A Guide to Diagnostic Assessments

If you feel like you’re ready to create e-Learning training and launch it for your employees but you haven’t conducted any type of diagnostic assessment, it may be time to reconsider. A diagnostic assessment is imperative to designing training that’s targeted and effective, as well as strategic.

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What is a Diagnostic Assessment?

The first thing to understand is what is meant by a diagnostic assessment in terms of creating corporate training.

While it can be carried out in a variety of ways, it’s essentially a means for employers and training managers to understand how much employees currently know and where gaps may exist. These gaps may  be reflected not only in terms of training but also in business performance on a more holistic level.

Types of Diagnostic Assessments

The way you deliver a diagnostic assessment is going to vary based on any number of factors, from your employees’ backgrounds to your industry, but the primary types of assessments include:

  • Open-ended questions: This is a good way to really get a feel for where employees stand on certain topics or skills because you’re asking them for their opinion without restriction. This gives you a good idea of not only knowledge but also employees’ overall feelings towards a particular subject area. One creative way to implement open-ended diagnostic assessments is through the use of online journals. You can ask employees to journal on a regular basis or to create journal entries directly before and after training so you can get a feel for how they approached the training and then how they felt they learned from it. One potential downside of open-ended questions and journaling is that it’s difficult to get a specific and standardized read on skills and knowledge gaps so it’s often best used in conjunction with other types of diagnostic assessments.
  • Quizzes: Quizzes are a really simple, straightforward way to assess knowledge and gaps within your employees’ training. They’re also time-efficient and they’re a good way to standardize the diagnostic process. In many cases you may have employees take quizzes both before and after completing training so you can get a baseline and then see how training impacts the knowledge and skill level of employees.
  • Surveys: Along with quizzes, surveys are another good way to conduct a diagnostic assessment, but rather than testing knowledge a survey is often going to provide you with information about the preferences of your learners, so they’re a good tool to use alongside a quiz to build the best possible training.
  • Focus Groups: When we think focus groups we frequently think of in-person gatherings where marketers pick the brains of potential customers to learn more about their needs and wants. The idea is similar when you’re diagnosing your employees’ knowledge gaps. Focus groups can be conducted in-person and then used to develop e-Learning, or they can be done in an online setting either by video or a chat or discussion board forum.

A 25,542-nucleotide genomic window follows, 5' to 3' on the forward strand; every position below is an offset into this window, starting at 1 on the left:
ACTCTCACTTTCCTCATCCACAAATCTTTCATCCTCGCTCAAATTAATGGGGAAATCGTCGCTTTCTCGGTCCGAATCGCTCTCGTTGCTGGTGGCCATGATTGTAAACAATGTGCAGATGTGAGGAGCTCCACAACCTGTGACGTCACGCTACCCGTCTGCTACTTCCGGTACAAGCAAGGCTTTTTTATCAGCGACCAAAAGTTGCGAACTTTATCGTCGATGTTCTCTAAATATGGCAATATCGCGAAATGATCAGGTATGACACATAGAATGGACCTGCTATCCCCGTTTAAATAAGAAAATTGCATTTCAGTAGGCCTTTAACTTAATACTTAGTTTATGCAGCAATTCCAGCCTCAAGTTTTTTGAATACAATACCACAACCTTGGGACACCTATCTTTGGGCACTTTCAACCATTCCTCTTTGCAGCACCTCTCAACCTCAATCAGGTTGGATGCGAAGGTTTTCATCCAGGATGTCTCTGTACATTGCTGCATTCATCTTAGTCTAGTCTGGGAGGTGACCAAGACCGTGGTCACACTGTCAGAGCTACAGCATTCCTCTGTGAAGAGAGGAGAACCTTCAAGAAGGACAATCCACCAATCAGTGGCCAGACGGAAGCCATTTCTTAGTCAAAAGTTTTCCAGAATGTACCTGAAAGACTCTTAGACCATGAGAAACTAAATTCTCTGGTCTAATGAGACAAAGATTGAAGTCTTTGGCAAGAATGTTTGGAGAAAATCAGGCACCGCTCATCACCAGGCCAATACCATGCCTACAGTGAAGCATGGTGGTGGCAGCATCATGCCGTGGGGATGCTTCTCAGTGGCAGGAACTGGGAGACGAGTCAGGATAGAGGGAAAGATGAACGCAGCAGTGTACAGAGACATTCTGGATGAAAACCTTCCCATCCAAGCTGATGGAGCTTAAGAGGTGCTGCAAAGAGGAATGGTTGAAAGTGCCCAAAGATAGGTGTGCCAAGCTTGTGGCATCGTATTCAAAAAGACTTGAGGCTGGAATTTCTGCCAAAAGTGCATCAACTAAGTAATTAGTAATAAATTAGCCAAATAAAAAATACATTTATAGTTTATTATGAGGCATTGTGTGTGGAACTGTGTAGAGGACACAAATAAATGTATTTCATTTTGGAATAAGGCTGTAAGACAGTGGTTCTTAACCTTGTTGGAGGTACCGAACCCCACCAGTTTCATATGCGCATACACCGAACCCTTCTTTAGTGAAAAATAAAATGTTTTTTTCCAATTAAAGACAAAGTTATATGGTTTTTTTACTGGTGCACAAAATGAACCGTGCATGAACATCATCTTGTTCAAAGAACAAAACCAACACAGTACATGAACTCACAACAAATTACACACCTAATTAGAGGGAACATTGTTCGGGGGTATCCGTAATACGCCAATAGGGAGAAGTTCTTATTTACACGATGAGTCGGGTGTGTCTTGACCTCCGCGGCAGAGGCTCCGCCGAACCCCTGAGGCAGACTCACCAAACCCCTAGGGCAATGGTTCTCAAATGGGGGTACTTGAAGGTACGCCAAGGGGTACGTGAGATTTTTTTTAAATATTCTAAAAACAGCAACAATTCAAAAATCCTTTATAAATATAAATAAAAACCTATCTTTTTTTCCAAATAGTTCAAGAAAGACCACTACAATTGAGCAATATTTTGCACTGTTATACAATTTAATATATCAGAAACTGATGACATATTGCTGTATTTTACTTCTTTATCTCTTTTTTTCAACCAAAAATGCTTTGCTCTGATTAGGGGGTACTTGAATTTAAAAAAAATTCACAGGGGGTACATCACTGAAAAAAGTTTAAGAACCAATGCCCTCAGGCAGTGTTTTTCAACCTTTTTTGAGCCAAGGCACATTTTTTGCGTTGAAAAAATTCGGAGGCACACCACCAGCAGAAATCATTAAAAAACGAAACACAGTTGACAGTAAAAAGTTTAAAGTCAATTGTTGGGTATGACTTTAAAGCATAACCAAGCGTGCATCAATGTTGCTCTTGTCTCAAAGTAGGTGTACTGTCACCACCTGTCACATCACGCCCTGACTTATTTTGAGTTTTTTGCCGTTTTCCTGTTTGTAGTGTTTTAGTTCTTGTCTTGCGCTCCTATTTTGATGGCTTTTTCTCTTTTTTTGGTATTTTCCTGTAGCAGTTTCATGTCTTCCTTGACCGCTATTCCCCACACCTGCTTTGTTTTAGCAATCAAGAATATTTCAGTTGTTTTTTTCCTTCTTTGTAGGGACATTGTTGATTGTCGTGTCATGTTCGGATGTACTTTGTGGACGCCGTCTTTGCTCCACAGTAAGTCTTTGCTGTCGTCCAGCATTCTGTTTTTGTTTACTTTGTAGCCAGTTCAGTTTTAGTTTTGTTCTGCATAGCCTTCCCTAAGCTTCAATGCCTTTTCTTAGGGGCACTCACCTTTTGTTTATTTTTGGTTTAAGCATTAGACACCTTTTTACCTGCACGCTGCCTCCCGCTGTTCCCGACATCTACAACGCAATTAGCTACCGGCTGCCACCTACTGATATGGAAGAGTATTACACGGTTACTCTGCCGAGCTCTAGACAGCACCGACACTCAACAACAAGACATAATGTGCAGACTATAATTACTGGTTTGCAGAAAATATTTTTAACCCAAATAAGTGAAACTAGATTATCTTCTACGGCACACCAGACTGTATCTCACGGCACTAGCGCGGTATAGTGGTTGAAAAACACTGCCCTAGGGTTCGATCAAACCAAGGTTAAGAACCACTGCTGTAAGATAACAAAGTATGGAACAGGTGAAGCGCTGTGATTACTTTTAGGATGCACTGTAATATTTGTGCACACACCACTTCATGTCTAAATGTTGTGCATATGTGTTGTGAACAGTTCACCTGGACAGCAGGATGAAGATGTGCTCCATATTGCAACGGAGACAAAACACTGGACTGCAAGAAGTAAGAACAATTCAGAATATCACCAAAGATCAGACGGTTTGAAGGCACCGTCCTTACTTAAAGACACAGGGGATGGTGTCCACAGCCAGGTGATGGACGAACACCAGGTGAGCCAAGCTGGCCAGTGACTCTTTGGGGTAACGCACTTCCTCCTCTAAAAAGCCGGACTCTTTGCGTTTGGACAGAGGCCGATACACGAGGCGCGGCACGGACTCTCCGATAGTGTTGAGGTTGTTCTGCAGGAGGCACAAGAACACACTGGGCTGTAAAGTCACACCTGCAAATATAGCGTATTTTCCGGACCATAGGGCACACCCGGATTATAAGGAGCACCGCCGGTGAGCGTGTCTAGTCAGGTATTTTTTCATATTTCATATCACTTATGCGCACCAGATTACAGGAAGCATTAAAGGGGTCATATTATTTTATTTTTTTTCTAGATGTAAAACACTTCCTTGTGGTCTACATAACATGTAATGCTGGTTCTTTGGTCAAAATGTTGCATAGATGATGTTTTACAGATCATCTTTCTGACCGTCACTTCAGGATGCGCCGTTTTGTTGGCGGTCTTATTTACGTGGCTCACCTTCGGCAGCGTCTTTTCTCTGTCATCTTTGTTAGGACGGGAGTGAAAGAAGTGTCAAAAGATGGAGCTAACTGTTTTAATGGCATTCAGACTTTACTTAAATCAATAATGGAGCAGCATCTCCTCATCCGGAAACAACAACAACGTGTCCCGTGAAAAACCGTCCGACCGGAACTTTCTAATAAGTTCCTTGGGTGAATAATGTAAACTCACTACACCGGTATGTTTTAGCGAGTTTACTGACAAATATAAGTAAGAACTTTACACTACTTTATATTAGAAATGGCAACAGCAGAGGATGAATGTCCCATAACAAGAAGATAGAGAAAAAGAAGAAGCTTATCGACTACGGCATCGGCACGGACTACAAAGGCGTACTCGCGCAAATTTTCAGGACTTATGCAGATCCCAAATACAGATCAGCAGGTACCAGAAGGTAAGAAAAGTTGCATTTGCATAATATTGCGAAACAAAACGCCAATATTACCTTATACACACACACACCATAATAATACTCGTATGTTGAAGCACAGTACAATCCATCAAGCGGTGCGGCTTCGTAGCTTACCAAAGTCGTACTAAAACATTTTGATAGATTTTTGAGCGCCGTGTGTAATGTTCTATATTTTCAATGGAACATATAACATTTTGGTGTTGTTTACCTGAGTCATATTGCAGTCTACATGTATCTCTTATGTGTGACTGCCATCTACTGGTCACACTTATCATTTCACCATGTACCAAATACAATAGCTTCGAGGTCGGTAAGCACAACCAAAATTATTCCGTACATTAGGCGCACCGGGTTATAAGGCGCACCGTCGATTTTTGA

Why Diagnostic Assessments are Beneficial

As mentioned, diagnostic assessments have one huge benefit: they let you target your training to the knowledge gaps of your employees. Rather than wasting your time and money and the time and efforts of your employees on unnecessary training, conducting a diagnostic assessment will allow you to gauge where training really needs to occur, paving the way for a greater return on your training investment.

Other benefits include:

  • Using diagnostic tools can allow you to create personalized and individualized training paths. One of the huge advantages of e-Learning as a corporate training tool is the ability organizations have to tailor training to the individual, and using diagnostic assessments is one important piece of that personalized puzzle.
  • Using assessments lets an organization measure the success and failings of not only employees but also a training program in general. You’re creating standards and metrics that are measurable and allow training to become more strategic. It’s also easier to create and maintain a business case for training programs when there are diagnostics in-place. Conducting diagnostics really lets you see a cost/benefit analysis of training.
  • Diagnostic assessments conducted during the training process allow you to not only get a generalized look at knowledge gaps, but they’re a good way to develop metrics for individual performance reviews. By referring back to this information training managers and organizational leaders have empirical information to use when building employee performance reviews.

Is your organization using diagnostic assessments as part of your overall training program? If so, let us know your preferred methods of delivering assessments and how they’ve improved not only your employee training results but also your overall business performance.

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